KERR, JAMES (until at least 1806 he signed Ker), lawyer, judge, and politician; b. 23 Aug. 1765 in Leith, Scotland, third son of Robert Kerr and Jean Murray; d. 5 May 1846 at Quebec.
James Kerr, the son of a prominent merchant in Leith, received his early education at a local grammar school. On 1 Sept. 1785 he was admitted to the Inner Temple, London. While pursuing his legal studies there he enrolled at the University of Glasgow, but he did not graduate. He was called to the bar, and in 1793 was practising on the London and Middlesex circuits. By the following year he was married. He and his wife, Margaret, would have at least seven children, two of whom would die in infancy.
To improve his prospects, Kerr immigrated to Lower Canada, and on 10 Aug. 1794 he received his commission as a lawyer. By 1795 or 1796 he was sufficiently well established to bring out his wife and children. On the voyage to England a French vessel captured his ship and he was taken prisoner. Soon exchanged, he rejoined his family and brought them to Lower Canada in 1797. In France he had acquired knowledge which was, in his own words, “deemed important.” As a reward for transmitting it to the British government he was appointed on 19 Aug. 1797 judge of the Vice-Admiralty Court of Lower Canada.
Kerr’s nomination permitted him to continue his legal practice. One of his most controversial cases was a defence of Clark Bentom*, charged in 1803 with illegally exercising the office of a minister. In reply to an inflammatory pamphlet written by Bentom, accusing Kerr of having deserted and betrayed him, Kerr published a vigorous rebuttal of Bentom’s “ill founded and malevolent censure.” On 1 July 1809, giving up his practice, Kerr was named a puisne judge of the Court of King’s Bench for the district of Quebec. He was appointed to the Executive Council on 8 Jan. 1812 and became, ex officio, a member of the Court of Appeals. During the absence of Chief Justice Jonathan Sewell from 1814 to 1816, Kerr presided over the Quebec Court of King’s Bench as senior judge and was president of the Court of Appeals.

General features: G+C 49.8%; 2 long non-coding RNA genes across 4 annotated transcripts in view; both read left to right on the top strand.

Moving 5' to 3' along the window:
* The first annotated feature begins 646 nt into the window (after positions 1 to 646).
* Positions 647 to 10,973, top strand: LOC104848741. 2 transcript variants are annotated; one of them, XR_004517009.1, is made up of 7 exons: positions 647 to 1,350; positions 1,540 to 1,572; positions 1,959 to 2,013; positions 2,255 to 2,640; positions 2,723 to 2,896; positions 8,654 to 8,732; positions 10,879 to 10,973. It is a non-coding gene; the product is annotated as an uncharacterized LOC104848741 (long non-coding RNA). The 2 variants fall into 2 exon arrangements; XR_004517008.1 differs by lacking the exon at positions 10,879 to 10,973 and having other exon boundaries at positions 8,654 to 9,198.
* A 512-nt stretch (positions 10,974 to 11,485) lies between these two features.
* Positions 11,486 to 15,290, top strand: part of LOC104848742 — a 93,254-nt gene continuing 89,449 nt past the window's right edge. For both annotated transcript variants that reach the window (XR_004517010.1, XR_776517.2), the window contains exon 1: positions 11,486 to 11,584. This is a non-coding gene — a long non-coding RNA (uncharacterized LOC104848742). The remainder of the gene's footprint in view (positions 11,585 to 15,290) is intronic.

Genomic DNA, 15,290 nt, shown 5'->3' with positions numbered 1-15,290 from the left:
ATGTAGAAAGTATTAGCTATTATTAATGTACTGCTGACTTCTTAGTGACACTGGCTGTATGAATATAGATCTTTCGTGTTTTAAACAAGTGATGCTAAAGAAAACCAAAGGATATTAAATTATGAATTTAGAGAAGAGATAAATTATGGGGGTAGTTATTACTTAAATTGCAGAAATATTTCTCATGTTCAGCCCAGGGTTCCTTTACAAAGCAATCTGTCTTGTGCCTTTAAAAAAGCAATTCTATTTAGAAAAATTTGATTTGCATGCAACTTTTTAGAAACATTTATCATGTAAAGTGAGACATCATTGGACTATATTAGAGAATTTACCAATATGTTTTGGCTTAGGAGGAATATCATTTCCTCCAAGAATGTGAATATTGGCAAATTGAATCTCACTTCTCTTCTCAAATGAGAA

By 1816 Kerr was living in a “neat,” well-furnished home, having a coach-house and stables for eight horses, in the faubourg Saint-Jean. The property demonstrated Kerr’s interest in horticulture since it contained a garden sown “with every vegetable suitable to the climate,” as well as gooseberry and currant bushes, vines, asparagus beds, and 90 fruit trees. After his wife’s death in 1816, he put his home up for rent or sale and left for Britain on personal business. He remarried in Scotland some time before his return in 1819, but his wife, Isabella, who was 25 years his junior, died at Quebec in 1821, leaving him with at least an infant son.
From 1819 to 1827 Kerr was among four executive councillors auditing the public accounts. Appointed to the Legislative Council on 21 Nov. 1823, he served occasionally as speaker during Sewell’s absences, particularly in 1827. Highly conscious of his status as a judge and office holder, Kerr seems to have spent beyond his means in order to maintain his position in society. In 1824 his debts totalled £3,227 16s. and his salaries of £1,333 were attached for the benefit of his creditors. One of their trustees, Mathew Bell, cautioned Governor Lord Dalhousie [Ramsay] in 1825 that Kerr was “agreeable in society” but was not respected; “irregular in money transactions,” he was “indebted to his tradesmen & always in distress.” Despite an income of £1,400, plus fees, he was occasionally prosecuted in court for non-payment of debts.